Growth is both a blessing
and a curse, said advisors at a recent forum hosted by SEI (Nasdaq: SEIC),
a leading global provider of outsourced asset management, investment
processing and investment operations solutions. The SEI Advisor Network's
Advisor Growth Forum assembled 25 of the company's fastest-growing advisor
clients to discuss current challenges and share best practices as they
strive to grow their businesses.
Attendees belonged to a diverse mix of firms, e.g. solo practitioners,
niche advisories, ensemble firms, family firms, etc. Despite different
characteristics, however, all pointed to a need to invest in firm
infrastructure including operations and staffing to enable growth.
"There comes a critical point in the evolution of your firm when you
realize your current structure or model just won't accommodate growth,"
said Paul Salisbury
, Insight Group on Salt Lake City, Utah. "The more we
grew, the exponentially more difficult things like maintaining client
service, overseeing budgets and running day-to-day operations became to
Advisors noted that they had begun or recognized the need to begin
focusing on specific areas of their businesses. Some issues discussed
* Standardization of processes. As advisors' practices grew, their
processes didn't grow with them. Particularly with specific client
exceptions, the gaps in service and inefficiencies increased. By
implementing standards and systematizing operations and outsourcing
functions, however, they were able to improve efficiencies almost
* Integration of systems. Most advisors use multiple systems for different
functions of their business -- financial planning, aggregation, custody,
etc. -- resulting in increased cost and time to the advisor. While
advisors acknowledged that integrating all systems might not be
realistic, they noted that exploring ways to consolidate disparate
systems was extremely beneficial.
* Expansion of business management. Many advisors said they were
considering hiring a COO or general manager to oversee operational
aspects of their business. Yet in doing so, advisors are presented with
new challenges -- quality staff is becoming increasingly difficult to
recruit and/or afford.
* Growth - Lifestyle dilemma. Though all advisors attending were in "full
growth mode," most stressed that not compromising their current
lifestyles was a top priority. Time, income and quality of life were all
factors they considered in their struggle to manage growth.
* Analyzing cost of client relationships. Because clients' demand for
service has increased over the past few years, say advisors, they
dedicate more time per client. By comparing time spent to the value of
each relationship, advisors can pinpoint opportunities to increase
profitability and free up time.
* Better understanding of existing technology. Many advisors felt that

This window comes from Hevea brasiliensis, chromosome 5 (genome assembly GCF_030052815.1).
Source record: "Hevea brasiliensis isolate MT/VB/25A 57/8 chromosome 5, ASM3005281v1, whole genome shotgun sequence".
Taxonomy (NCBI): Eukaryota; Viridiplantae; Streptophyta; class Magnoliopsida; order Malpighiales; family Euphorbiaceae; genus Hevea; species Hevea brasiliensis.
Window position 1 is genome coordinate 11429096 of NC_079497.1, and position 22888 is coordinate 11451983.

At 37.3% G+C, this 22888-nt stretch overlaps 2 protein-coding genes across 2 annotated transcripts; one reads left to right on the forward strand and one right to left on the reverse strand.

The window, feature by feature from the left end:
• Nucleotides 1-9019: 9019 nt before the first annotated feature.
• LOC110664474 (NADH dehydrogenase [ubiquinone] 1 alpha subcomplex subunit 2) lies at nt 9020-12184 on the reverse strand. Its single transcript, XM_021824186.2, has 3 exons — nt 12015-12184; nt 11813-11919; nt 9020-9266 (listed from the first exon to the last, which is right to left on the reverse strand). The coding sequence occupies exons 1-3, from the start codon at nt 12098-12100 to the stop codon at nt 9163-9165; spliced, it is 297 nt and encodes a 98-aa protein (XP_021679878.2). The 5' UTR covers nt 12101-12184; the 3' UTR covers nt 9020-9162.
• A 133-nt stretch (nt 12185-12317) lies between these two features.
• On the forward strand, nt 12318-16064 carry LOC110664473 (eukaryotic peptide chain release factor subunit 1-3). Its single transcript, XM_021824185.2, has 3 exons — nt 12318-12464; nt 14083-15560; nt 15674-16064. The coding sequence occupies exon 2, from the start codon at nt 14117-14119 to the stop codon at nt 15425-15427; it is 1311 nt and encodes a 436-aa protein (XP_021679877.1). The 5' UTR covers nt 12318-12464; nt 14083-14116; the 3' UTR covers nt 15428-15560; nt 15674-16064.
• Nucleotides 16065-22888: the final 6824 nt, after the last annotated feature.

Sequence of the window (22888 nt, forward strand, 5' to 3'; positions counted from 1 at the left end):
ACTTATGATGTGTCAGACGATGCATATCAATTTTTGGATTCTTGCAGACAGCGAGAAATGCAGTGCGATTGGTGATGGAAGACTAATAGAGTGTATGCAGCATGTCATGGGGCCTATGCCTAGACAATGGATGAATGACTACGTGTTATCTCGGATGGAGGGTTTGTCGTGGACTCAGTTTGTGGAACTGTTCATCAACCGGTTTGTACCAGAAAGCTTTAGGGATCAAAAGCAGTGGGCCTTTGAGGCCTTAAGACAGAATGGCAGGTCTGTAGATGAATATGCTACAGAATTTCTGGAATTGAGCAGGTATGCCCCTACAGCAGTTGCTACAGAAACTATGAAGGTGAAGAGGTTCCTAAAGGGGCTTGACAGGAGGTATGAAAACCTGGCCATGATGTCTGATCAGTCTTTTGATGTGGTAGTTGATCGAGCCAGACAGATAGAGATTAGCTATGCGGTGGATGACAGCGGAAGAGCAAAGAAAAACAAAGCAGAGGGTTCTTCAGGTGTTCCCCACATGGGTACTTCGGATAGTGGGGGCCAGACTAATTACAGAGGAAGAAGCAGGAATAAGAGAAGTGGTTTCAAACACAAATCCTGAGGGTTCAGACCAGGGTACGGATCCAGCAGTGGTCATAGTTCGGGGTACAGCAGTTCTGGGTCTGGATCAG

gaining a better understanding of the full capabilities of in-house
technologies was critical to finding more time to spend with clients and
* Focused marketing programs. Although the majority of advisors still rely
heavily on referrals, many are realizing the need for structured,
proactive marketing programs to obtain new clients. They are investing
in numerous traditional marketing vehicles, particularly public
According to another recent survey by SEI, 43 percent of advisors
attributed growth to their decision to outsource investment processes, a
common theme among growing firms.
Guest facilitator Mark Tibergien, principal of Moss Adams, spoke on
barriers to growth advisors face nationwide, as well as leading targeted
work sessions. Cautioning advisors about their investment in
infrastructure, Tibergien challenged attendees to ask themselves whether or
not they're growing at the right pace, are growing with the right clients
or are you adding overhead to support the wrong clients.
Steve Onofrio, Senior Managing Director, Sales and Support, SEI Advisor
Network, also led sessions aimed at understanding operational challenges.
"The growth-oriented advisor experiences a unique dilemma," said
Onofrio. "The more successful they are, the harder their jobs become.
That's why it's critical to look to long-term infrastructure investment to
correct this imbalance."
Participating firms, all of which had more than $200 million in firm
assets, attended the forum because of their expressed interest in
organizational, platform and structural issues associated with growth.
About SEI Advisor Network
SEI Advisor Network provides independent advisors with outsourced
wealth management platforms that are designed to meet the demands of a new
generation of wealthy clients. In an evolving wealth management industry,
the group offers an end-to-end process for successfully transforming their
clients' businesses in every critical area, including marketing, practice
management, investment strategy and client relationship platforms. The SEI
Advisor Network is a strategic business unit of SEI. For more information,
SEI (NASDAQ: SEIC) is a leading global provider of outsourced asset
management, investment processing and investment operations solutions. The
company's innovative solutions help corporations, financial institutions,
financial advisors, and affluent families create and manage wealth. As of
the period ending December 31, 2006, through its subsidiaries and
partnerships in which the company has a significant interest, SEI
administers $366.6 billion in mutual fund and pooled assets and manages
$181.5 billion in assets. SEI serves clients, conducts or is registered to
conduct business and/or operations, from more than 20 offices in over a
dozen countries. For more information, visit http://www.seic.com.
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